Reverse Media Training

Most of us are aware that CEOs, celebrities and high profile athletes receive training on how to speak with and answer questions with the media. This training comes at a time where mere impromptu responses, unthought out remarks and passive aggressive comments can quickly catapult ones career into early retirement, stock price drops and/or next day “resignations”.

Scripts are often handed to CEOs on how to brief media during turbulent times, responses to common sports questions (What did you think of the opposition? Who are you signing for next years season? What were your coaches words at halftime?) are hard wired into seasoned athletes.

Well known celebrity humans entertain audiences on late night TV shows through well rehearsed, thought out lines which seem as real and authentic as if anyone had said it. Except these responses whilst often true and sometimes heartfelt, are meticulously planned, days and even weeks ahead. It really couldn’t be any other way. In many cases a word or phrase uttered incoherently in the heat of a company collapse could be catastrophic.  

We often watch these events subconsciously aware that what is happening is somewhat fake, but we listen because there is usually truth. We are all akwardly aware  when a human crumbles under a sensitive question and turns on the media.

Or, when a person begins ranting incoherently about a topic which somewhat pleasingly appears more authentic, more theatrical and yet more damaging to their career.

Most of us don’t face the pressure of a wrong sentence uttered or a misstep answering a tricky question. Where we face the pressure and potential suffering is on the other end. When the athlete potentially, possibly, most probably has signed a new deal, we want to believe it. When the CEO makes a comment about a political movement, war or a piece of history that is muddied, we want to react based on our beliefs. When a celebrity loses their cool and suddenly appears “human” we risk moving to judgement before compassion.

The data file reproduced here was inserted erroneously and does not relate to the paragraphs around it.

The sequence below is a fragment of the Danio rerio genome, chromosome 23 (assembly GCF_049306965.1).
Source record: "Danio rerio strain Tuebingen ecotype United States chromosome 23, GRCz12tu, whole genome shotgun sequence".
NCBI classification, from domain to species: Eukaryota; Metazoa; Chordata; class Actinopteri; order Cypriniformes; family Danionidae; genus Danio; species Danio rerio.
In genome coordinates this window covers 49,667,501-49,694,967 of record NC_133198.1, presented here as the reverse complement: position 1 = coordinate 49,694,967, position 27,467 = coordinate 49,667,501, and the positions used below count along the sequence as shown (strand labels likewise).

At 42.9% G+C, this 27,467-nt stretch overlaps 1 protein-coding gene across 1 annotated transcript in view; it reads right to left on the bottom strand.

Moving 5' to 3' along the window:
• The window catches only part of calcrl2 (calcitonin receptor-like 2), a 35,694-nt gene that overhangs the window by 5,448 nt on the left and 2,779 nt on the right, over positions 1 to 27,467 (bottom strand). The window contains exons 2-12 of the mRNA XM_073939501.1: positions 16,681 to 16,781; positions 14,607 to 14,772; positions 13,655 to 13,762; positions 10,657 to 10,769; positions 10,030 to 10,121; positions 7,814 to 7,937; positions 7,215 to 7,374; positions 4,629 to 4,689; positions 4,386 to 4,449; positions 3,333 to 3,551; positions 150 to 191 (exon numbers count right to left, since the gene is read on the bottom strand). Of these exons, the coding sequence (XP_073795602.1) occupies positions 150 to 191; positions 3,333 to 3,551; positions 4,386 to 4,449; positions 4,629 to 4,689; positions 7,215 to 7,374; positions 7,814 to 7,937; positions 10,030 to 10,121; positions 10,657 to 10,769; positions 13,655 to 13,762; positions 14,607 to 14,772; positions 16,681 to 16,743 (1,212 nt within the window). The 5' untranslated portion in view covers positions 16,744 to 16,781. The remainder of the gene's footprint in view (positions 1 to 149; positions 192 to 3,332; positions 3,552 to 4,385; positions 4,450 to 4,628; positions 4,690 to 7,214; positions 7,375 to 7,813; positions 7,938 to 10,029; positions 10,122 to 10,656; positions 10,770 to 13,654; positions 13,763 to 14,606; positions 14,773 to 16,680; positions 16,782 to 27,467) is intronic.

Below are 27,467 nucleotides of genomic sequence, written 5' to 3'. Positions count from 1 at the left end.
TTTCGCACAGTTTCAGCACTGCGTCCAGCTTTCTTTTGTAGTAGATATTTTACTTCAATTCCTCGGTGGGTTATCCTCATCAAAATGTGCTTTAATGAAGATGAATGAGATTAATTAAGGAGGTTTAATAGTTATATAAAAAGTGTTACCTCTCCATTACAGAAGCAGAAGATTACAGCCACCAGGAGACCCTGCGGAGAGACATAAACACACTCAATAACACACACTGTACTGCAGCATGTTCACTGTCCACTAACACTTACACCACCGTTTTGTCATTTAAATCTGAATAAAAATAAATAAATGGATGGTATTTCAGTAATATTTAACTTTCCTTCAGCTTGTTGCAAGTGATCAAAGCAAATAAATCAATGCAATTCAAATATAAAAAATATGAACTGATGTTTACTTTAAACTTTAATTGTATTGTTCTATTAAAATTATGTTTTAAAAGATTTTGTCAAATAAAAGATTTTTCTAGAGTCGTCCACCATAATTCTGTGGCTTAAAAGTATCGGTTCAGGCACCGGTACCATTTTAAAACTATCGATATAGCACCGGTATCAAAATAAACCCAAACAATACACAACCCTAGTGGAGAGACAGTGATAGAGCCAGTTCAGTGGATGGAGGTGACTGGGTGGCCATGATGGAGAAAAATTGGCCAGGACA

You have either been born into the world of misinformation and over abundance of it or you’ve slowly but surely accepted the fate of 24 hour news cycles, push notifications and viral content. What we haven’t learned is how to digest such a plethora of data. No media training, no briefing of how to direct clickbait and no real education on when, how and why to stop scrolling. 

Perhaps if we could teach ourselves what we really needed to focus on throughout a daily basis, we could filter out much of the noise and narrow our attention to important local and global issues. For this we need some understanding and clarification.

Some thoughts to help our human selves deal with the noise 

  • If an article written by a news company receives little to no interest, it’s very unlikely that more will be written in relation. Your attention on it counts.
  • We are wired to absorb information. Before news could travel any faster than one human could share it, any news was generally helpful news. Now we are faced with more news than we need, yet we a still wired to want it. Ask yourself “Is this really worth reading?”
  • There is always something good and something bad going on in the world. Additionally, we often feel more compassion for a lost dog in our neighbourhood than we do for 1 billion people without fresh drinking water.
  • If you find yourself angry, concerned or catapulted into rage by content, if possible (which it nearly always is if it doesn’t directly and immediately affect you) consider a “reply hiatus”. This may mean sleeping on something which is the human equivalent of a “system reboot”.  Get a good nights sleep and address it in the morning.
  • There is no end to a social media news feed. You’ll never reach the bottom. If you’ve ever used a slot machine you may see the parallels of gambling for the next “win” and the small hit of adrenaline as you pull the lever (or scroll with your finger) anticipating what will come up next. The house always wins, only if you stay long enough.
  • In my experience there are three main ways to get attention: Be controversial, clued up or charismatic. Two of these combined make for a powerful message, good or bad.

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